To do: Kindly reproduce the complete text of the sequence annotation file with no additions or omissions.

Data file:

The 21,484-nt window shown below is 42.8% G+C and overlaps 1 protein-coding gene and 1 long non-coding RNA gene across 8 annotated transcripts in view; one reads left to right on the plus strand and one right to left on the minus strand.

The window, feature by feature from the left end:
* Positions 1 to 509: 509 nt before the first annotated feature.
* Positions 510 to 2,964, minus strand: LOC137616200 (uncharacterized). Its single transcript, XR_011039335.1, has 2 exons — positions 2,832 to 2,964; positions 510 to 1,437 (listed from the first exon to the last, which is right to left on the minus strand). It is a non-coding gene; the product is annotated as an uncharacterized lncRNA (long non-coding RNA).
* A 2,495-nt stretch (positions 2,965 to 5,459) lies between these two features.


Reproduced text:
The 21,484-nt window shown below is 42.8% G+C and overlaps 1 protein-coding gene and 1 long non-coding RNA gene across 8 annotated transcripts in view; one reads left to right on the plus strand and one right to left on the minus strand.

The window, feature by feature from the left end:
* Positions 1 to 509: 509 nt before the first annotated feature.
* Positions 510 to 2,964, minus strand: LOC137616200 (uncharacterized). Its single transcript, XR_011039335.1, has 2 exons — positions 2,832 to 2,964; positions 510 to 1,437 (listed from the first exon to the last, which is right to left on the minus strand). It is a non-coding gene; the product is annotated as an uncharacterized lncRNA (long non-coding RNA).
* A 2,495-nt stretch (positions 2,965 to 5,459) lies between these two features.